In the above context, we would like to invite you to submit original articles presenting results or new methods, frameworks or methodologies for CGD validation and classification, which may depend only on collected CGD or may include other types of data, such as data collected by physical sensors or remote sensing techniques. Articles about the communication of CGD quality, uncertainty or the extracted information are also welcome. Potential topics include, but are not limited to:

    • Big data
    • Classification
    • Data cleaning
    • Data integration
    • Data mining
    • Data validation
    • Data analytics
    • Performance of Methods
    • Physical sensors
    • Quality assessment
    • Remote sensors
    • Uncertainty
    • Visualization
Prof. Dr. Cidália Costa Fonte
Prof. Dr. Jacinto Estima
Prof. Dr. Alberto Cardoso
Guest Editors

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Published Papers (1 paper)

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24 pages, 14905 KiB  
Article
A Cluster Graph Approach to Land Cover Classification Boosting
by Lloyd Haydn Hughes, Simon Streicher, Ekaterina Chuprikova and Johan Du Preez
Data 2019, 4(1), 10; https://doi.org/10.3390/data4010010 - 10 Jan 2019
Cited by 3 | Viewed by 3651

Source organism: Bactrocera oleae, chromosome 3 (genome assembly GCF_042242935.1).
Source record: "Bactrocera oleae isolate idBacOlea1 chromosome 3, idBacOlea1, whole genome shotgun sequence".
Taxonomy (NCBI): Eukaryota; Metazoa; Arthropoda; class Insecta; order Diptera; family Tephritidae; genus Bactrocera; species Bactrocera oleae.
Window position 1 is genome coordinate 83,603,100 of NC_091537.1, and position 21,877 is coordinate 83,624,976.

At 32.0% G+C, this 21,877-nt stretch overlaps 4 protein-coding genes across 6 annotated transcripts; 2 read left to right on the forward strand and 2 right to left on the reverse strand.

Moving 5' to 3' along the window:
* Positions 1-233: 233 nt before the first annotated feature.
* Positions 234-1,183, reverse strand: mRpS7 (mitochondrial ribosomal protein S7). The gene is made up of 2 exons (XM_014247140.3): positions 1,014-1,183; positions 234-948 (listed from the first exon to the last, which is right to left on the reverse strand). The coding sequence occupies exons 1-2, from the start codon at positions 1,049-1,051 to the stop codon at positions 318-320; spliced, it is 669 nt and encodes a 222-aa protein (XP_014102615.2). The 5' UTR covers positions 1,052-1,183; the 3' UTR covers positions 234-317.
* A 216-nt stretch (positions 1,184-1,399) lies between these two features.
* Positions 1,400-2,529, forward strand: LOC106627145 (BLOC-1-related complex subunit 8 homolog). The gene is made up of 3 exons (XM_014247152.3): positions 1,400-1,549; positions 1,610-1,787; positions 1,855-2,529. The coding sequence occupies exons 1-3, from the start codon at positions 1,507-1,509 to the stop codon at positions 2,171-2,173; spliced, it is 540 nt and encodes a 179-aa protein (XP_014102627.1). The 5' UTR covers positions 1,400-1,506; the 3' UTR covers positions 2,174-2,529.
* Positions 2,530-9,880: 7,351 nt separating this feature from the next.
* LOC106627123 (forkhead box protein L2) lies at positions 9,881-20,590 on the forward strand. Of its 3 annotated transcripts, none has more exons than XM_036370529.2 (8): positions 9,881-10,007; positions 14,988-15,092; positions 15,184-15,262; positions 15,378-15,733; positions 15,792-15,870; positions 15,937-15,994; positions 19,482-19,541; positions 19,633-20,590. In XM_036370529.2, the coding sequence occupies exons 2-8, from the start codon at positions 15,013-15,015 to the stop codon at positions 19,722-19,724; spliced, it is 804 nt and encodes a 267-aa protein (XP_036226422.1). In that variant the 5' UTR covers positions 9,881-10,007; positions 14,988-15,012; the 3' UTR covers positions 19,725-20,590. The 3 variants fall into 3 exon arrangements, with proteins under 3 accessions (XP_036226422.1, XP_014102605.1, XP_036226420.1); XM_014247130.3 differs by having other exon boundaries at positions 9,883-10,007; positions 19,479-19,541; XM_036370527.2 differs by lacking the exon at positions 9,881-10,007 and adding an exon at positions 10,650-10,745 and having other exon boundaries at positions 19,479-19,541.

Abstract
When it comes to land cover classification, the process of deriving the land classes is complex due to possible errors in algorithms, spatio-temporal heterogeneity of the Earth observation data, variation in availability and quality of reference data, or a combination of these. This [...] Read more.
When it comes to land cover classification, the process of deriving the land classes is complex due to possible errors in algorithms, spatio-temporal heterogeneity of the Earth observation data, variation in availability and quality of reference data, or a combination of these. This article proposes a probabilistic graphical model approach, in the form of a cluster graph, to boost geospatial classifications and produce a more accurate and robust classification and uncertainty product. Cluster graphs can be characterized as a means of reasoning about geospatial data such as land cover classifications by considering the effects of spatial distribution, and inter-class dependencies in a computationally efficient manner. To assess the capabilities of our proposed cluster graph boosting approach, we apply it to the field of land cover classification. We make use of existing land cover products (GlobeLand30, CORINE Land Cover) along with data from Volunteered Geographic Information (VGI), namely OpenStreetMap (OSM), to generate a boosted land cover classification and the respective uncertainty estimates. Our approach combines qualitative and quantitative components through the application of our probabilistic graphical model and subjective expert judgments. Evaluating our approach on a test region in Garmisch-Partenkirchen, Germany, our approach was able to boost the overall land cover classification accuracy by 1.4% when compared to an independent reference land cover dataset. Our approach was shown to be robust and was able to produce a diverse, feasible and spatially consistent land cover classification in areas of incomplete and conflicting evidence. On an independent validation scene, we demonstrated that our cluster graph boosting approach was generalizable even when initialized with poor prior assumptions. Full article
(This article belongs to the Special Issue Geospatial Crowdsourced Data - Validation and Classification)